Swiss Ransomware Awareness Day

19.05.16 - Together with partners, the Reporting and Analysis Centre for Information Assurance MELANI is organising an awareness day for ransomware today. The participants include organisations from various sectors, software manufacturers, federal offices and a range of Swiss associations and consumer protection organisations.

Ransomware (also known as "ransom Trojans" or "extortion Trojans") is a specific group of malware that is typically spread via harmful email attachments or hacked websites. Once infected, the ransomware encrypts files on the victim's computer and on any network drives (network shares) and storage media (e.g. USB sticks) connected to it. This renders the encrypted files unusable for the victim. If the files on the computer have been encrypted by the ransomware, it will display a "locked screen" to the victim. The message on the screen instructs the victim to pay the attackers a sum of money in a digital currency (e.g. bitcoins) so that they will release the encrypted files again and the victim can use them again (extortion). Using a digital currency such as bitcoins makes it more difficult to trace the perpetrators. However, meeting the attackers' demands and making the requested payment provides no guarantee that the victim will regain access to the encrypted files. Furthermore, a payment finances the attackers' business model, thus enabling them to continue the ransomware attacks and infect and cause damage to other victims.

Ransomware is not a new phenomenon: the first ransomware that locked a victim's computer in return for a ransom appeared in Switzerland as early as 2011. In recent months, however, there has been a huge increase in the number of ransomware victims in Switzerland. It is not just private users that have recently been targeted by ransomware attacks, but increasingly small and medium-sized enterprises (SMEs). While a ransomware attack on private users means they can no longer access their personal data, the effects of such an attack on companies is generally much more serious. Business-critical data such as contracts or client and accounting data are often encrypted and thus rendered unusable. This can quickly result in an emergency situation for the company, which unfortunately often causes it to pay the ransom in order to regain access to its data. 

There is another way. Private users and SMEs can protect themselves from ransomware with the following three measures: 

  • Make a backup of your data regularly. The backup should be stored offline, i.e. on an external medium such as an external hard disk. You should therefore make sure that the medium where the backup is saved is disconnected from the computer after the backup procedure is complete. Otherwise the data on the backup medium might be encrypted and rendered unusable in the event of a ransomware attack.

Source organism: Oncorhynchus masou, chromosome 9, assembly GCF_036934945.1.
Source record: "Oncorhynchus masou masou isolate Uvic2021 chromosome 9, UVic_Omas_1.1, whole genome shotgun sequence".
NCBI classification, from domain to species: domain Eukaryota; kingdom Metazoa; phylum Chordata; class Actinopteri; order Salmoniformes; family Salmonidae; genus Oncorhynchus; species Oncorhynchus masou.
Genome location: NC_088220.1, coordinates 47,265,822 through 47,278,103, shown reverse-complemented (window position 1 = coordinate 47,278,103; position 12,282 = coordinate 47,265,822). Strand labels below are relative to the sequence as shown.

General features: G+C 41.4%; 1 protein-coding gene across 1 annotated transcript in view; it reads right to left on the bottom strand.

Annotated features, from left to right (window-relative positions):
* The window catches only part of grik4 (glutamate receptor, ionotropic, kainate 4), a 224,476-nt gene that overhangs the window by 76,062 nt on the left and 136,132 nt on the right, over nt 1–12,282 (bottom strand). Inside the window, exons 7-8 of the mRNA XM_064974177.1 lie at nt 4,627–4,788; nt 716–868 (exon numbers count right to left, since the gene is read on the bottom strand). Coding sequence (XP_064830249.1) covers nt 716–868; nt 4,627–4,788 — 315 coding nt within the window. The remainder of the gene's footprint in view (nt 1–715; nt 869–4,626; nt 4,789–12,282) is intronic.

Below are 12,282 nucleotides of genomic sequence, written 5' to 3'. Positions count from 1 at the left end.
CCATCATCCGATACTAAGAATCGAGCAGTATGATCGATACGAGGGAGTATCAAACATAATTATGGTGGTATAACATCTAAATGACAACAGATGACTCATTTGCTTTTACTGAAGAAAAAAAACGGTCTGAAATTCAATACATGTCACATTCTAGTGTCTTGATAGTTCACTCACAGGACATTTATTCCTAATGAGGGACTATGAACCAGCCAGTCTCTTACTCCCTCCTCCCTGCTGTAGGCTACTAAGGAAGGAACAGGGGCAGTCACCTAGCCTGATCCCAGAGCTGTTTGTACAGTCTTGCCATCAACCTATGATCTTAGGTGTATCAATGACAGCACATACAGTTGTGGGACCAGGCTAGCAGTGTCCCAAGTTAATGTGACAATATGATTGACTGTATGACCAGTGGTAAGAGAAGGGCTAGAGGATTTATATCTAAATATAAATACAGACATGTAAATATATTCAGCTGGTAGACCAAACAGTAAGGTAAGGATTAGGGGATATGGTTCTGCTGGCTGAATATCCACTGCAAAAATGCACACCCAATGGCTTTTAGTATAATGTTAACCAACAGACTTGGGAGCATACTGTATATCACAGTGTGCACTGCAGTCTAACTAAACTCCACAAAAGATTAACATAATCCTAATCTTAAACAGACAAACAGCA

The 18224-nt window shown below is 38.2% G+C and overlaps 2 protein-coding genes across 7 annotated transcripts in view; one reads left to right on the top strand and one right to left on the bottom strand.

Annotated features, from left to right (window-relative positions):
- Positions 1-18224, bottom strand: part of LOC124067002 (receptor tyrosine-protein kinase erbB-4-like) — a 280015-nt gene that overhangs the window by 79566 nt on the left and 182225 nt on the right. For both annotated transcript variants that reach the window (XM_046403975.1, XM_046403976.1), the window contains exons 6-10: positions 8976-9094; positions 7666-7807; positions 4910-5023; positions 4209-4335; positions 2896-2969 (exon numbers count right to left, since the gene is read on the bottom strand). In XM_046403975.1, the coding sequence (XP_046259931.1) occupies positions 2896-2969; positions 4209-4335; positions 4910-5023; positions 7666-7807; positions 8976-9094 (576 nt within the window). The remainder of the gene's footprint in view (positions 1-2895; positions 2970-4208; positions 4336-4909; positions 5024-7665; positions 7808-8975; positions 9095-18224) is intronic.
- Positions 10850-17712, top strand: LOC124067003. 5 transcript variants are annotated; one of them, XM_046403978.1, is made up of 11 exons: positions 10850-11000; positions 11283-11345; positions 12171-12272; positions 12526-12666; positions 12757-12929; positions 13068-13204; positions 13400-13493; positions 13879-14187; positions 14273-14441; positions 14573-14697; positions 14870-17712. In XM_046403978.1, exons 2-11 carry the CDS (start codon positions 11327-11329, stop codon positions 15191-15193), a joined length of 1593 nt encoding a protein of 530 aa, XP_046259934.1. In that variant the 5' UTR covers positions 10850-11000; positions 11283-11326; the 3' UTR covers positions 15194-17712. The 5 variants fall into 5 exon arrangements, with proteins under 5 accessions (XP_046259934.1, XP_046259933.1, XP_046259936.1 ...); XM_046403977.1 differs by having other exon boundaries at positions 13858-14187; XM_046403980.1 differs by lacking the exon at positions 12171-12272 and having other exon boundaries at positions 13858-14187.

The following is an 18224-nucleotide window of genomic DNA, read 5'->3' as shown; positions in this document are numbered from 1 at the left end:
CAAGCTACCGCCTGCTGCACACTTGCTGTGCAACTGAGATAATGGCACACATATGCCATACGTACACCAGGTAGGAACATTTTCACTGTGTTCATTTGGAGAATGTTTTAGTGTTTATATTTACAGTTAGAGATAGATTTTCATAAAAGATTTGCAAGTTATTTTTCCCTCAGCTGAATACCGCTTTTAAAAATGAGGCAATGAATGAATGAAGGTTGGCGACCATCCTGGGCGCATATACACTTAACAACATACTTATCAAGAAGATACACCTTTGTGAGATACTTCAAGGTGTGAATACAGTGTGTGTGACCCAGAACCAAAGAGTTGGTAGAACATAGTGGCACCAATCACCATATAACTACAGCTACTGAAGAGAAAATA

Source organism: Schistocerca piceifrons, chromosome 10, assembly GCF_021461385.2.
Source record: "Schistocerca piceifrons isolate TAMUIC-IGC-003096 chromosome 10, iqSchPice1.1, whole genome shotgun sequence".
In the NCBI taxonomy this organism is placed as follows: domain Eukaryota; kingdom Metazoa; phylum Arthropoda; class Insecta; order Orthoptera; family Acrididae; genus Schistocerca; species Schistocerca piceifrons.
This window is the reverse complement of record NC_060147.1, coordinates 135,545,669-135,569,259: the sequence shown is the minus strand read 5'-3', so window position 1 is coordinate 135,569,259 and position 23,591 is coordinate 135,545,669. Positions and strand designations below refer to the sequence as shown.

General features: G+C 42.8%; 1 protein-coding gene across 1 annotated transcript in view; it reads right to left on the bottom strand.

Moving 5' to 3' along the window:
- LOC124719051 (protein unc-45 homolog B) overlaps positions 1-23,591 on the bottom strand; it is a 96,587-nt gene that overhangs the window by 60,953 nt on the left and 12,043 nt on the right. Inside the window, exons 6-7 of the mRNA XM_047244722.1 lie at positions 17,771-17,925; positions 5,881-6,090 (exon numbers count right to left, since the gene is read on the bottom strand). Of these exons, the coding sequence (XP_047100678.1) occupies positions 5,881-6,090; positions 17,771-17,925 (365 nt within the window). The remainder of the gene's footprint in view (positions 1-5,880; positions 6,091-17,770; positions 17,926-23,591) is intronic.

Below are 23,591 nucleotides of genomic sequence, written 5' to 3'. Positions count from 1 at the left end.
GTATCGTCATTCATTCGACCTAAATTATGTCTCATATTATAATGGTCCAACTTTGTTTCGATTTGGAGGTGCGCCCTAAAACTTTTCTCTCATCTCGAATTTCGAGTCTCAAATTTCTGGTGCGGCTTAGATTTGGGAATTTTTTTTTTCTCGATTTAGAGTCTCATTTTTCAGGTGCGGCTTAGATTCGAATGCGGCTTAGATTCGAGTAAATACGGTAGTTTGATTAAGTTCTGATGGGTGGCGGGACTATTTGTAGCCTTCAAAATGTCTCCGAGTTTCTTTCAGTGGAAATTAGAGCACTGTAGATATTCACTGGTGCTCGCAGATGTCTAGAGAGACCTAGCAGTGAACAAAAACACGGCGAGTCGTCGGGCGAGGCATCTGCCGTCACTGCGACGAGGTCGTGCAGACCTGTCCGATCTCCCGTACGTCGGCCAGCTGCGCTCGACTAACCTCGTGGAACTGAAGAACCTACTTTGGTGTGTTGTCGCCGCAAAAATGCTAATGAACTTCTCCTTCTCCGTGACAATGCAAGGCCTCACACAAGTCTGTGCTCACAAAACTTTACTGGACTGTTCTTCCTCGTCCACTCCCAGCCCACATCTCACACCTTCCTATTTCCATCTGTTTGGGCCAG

• Exercise caution when dealing with emails. Do not open any email attachments that you receive unexpectedly or that come from people unknown to you, and do not click on any links.

  • Always keep installed software and plug-ins up to date. Make sure that all installed software, apps and browser plug-ins (such as Flash Player, Java) are up to date at all times. Whenever possible, use the software's automatic update function. 


The risk of a ransomware infection can be minimised by consistently implementing these measures. You can find more detailed information on ransomware and how you can protect yourself from it on the following website of the Reporting and Analysis Centre for Information Assurance MELANI:

Rules of conduct when handling computers and the internet as well as additional measures for greater IT security in SMEs can be found at the following links:

Rules of conduct:

Factsheet on IT security for SMEs: (not available in English)

Ten-point programme for greater IT security: (not available in English)


Ransomware Awareness Day partners:
* Reporting and Analysis Centre for Information Assurance (MELANI)
* Cybercrime Coordination Unit Switzerland (CYCO)
* State Secretariat for Economic Affairs (SECO)
* Swiss Internet Security Alliance (SISA)
* Swisscom
* UPC Cablecom
* Sunrise
* Hostpoint
* economiesuisse
* Swiss SME Association (SKV)
* Foundation for Consumer Protection (SKS)
* Swiss Agency for Crime Prevention (SKP)
* eBanking – but secure! (EBAS)
* PostFinance
* Zurich Cantonal Police (KAPO ZH)
* Police Cantonale Vaudoise
* Lucerne University of Applied Sciences and Arts (HSLU)
* University of Applied Sciences and Arts of Southern Switzerland (SUPSI)
* Associazione consumatori e consumatrici della Svizzera italiana (ACSI)
* Microsoft Switzerland
* Symantec Switzerland
* TrendMicro Switzerland
* Internet Society Switzerland Chapter (ISOC)


Specialist staff
Last modification 19.05.2016

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